Microsoft Strikes Back: To Launch ‘Free’ Windows
- 3rd March 2014
- Innovation & Technology
In its first big move since appointing Satya Nadella as new CEO, Microsoft is launching a free or low-cost upgrade of Windows 8.1 with Bing, suggesting the company is mounting another counter-attack against its rival Google. Will this work? …
If there’s one factor which has been decisive in the tech wars of recent years, it is price. The wealth of apps and even the Chrome browser given away by Google for free or low cost have helped turn it into one of the biggest companies in the world, and the permissive licensing under which Android’s source code can be freely modified has helped it become the most popular operating system (OS) around for mobile devices.
In contrast, the higher prices traditionally associated with licensing Microsoft products have put it at risk of being left by the wayside. Even some workplaces are moving away from Windows in favour of cloud-based applications, not least Google Drive, while sales of Windows smartphones and tablets have not reached the heights of their competitors. But new reports suggest Microsoft is mounting yet another offensive against its rival.
A number of sources including ZDNet and The Verge have reported that Microsoft is currently testing Windows 8.1 with Bing, a version of the OS that will incorporate some of the company’s most popular apps and services. It appears to be part of a plan to release a low-cost or potentially free upgrade for users of Windows 7 in a bid to increase usage of its most recent OS and help push Microsoft’s cloud and app offerings.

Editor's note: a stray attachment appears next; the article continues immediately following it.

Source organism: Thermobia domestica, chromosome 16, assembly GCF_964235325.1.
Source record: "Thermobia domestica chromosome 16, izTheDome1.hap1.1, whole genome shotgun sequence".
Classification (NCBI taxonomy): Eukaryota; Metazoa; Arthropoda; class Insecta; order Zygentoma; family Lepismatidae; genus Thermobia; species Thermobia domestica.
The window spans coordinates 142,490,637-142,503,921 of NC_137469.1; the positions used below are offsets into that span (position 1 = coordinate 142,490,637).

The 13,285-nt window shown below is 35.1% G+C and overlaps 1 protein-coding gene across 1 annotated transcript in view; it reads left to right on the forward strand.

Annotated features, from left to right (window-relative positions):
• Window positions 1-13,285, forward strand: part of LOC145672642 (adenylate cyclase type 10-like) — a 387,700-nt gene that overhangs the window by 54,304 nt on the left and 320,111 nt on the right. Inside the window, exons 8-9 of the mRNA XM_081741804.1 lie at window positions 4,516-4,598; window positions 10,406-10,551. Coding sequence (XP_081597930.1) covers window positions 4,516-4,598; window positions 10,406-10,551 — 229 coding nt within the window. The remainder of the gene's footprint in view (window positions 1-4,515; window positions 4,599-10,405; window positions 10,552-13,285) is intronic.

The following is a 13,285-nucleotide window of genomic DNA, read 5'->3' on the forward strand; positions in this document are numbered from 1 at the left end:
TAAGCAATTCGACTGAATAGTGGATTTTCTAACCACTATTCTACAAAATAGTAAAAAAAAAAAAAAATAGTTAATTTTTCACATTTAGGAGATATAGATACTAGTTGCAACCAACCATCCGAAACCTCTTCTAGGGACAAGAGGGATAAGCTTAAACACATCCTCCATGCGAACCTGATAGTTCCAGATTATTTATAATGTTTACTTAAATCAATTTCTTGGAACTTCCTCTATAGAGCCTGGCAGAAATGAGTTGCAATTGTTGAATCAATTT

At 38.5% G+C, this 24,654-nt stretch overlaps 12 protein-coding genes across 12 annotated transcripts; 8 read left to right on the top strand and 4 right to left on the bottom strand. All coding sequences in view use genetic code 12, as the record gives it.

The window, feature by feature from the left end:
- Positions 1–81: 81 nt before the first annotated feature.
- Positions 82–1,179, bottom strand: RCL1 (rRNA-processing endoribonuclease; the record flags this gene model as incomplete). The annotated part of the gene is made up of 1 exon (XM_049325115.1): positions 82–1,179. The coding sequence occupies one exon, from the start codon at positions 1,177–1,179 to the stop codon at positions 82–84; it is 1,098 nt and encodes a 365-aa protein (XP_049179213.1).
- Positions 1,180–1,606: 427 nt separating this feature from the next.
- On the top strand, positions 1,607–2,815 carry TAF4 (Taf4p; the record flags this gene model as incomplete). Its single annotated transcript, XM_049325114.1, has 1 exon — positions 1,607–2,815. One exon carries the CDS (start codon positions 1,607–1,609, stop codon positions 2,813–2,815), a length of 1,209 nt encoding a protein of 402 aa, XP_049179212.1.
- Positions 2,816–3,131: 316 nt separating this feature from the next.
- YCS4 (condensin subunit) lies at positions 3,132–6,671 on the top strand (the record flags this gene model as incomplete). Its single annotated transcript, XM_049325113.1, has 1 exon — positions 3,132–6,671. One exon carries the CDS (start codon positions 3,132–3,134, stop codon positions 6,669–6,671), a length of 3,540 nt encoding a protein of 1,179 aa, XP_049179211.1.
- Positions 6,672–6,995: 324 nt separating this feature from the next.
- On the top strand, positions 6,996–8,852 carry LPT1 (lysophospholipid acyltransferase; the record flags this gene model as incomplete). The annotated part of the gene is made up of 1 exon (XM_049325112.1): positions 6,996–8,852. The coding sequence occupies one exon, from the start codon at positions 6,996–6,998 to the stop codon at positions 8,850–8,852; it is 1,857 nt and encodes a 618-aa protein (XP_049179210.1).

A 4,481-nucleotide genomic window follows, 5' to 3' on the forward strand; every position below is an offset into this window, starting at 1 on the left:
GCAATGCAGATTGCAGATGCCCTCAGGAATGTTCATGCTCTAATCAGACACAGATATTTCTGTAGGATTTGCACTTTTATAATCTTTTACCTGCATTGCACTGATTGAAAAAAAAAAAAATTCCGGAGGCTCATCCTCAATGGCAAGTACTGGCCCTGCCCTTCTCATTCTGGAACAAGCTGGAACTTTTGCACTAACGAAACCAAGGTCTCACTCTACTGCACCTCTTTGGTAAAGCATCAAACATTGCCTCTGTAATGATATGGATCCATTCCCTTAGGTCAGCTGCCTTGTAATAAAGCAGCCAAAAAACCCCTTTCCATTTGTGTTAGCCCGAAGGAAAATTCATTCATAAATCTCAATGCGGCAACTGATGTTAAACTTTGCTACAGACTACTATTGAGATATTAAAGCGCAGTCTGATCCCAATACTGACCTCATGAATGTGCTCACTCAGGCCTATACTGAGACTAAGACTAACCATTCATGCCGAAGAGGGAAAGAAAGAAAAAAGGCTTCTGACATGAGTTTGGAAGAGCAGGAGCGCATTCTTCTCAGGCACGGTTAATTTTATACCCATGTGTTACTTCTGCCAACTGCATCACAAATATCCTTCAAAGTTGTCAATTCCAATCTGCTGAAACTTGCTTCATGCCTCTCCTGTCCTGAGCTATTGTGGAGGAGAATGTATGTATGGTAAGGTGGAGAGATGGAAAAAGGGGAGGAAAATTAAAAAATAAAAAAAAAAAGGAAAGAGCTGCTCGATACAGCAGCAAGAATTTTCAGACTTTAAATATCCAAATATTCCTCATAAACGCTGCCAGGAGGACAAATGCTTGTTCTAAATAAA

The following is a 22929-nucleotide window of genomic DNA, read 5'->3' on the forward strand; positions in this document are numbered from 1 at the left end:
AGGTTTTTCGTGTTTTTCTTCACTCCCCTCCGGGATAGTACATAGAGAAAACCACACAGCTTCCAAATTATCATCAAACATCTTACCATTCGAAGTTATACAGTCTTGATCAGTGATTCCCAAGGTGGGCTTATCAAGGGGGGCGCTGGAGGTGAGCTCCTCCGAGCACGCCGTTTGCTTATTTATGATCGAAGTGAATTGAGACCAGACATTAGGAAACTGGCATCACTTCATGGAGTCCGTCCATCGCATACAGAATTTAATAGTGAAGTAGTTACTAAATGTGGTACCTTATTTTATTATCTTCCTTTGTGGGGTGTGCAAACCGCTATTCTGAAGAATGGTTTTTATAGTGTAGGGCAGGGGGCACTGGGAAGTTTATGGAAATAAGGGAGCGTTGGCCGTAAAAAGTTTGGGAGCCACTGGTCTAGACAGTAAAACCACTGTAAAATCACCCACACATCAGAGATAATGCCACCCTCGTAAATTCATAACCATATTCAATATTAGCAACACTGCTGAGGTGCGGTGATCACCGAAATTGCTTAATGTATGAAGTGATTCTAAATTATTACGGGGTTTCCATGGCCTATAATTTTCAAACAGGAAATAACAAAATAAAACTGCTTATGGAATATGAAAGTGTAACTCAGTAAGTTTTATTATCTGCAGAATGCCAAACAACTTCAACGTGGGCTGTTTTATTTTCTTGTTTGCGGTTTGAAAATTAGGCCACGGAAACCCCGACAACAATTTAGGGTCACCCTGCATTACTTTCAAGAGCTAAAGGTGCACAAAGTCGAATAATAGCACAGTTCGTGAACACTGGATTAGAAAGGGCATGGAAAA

There don’t seem to be many differences as yet between this new version and the existing Windows 8.1, which already comes bundled with many Bing-powered apps and even includes Bing SmartSearch – which searches the internet, cloud service OneDrive and the user’s PC at the same time – as a default. But it represents an important shift in the way Microsoft is trying to increase uptake of its products.
Windows with Bing 8.1 comes soon after it emerged that Microsoft may be planning to cut the prices it charges manufacturers to run Windows on their lower-end mobile devices – though admittedly, comparatively few Windows devices are available for less than the reported threshold device of $250 (£150). In fact, there have even been reports that Microsoft may be planning to make Windows Phone and Windows RT available to manufacturers for free.
How Microsoft plans to keep monetising its products as it changes its model remains unclear, but it seems that Bing is becoming ever more important as a platform in its bid to challenge Google.
The suggestion that it is moving towards greater accessibility and cheaper licensing indicates either that it’s taking a leaf out of Google’s book, or realising that Windows 8 is a harder sell than it had ever expected.
<Principal image courtesy Le Web/Some rights reserved>
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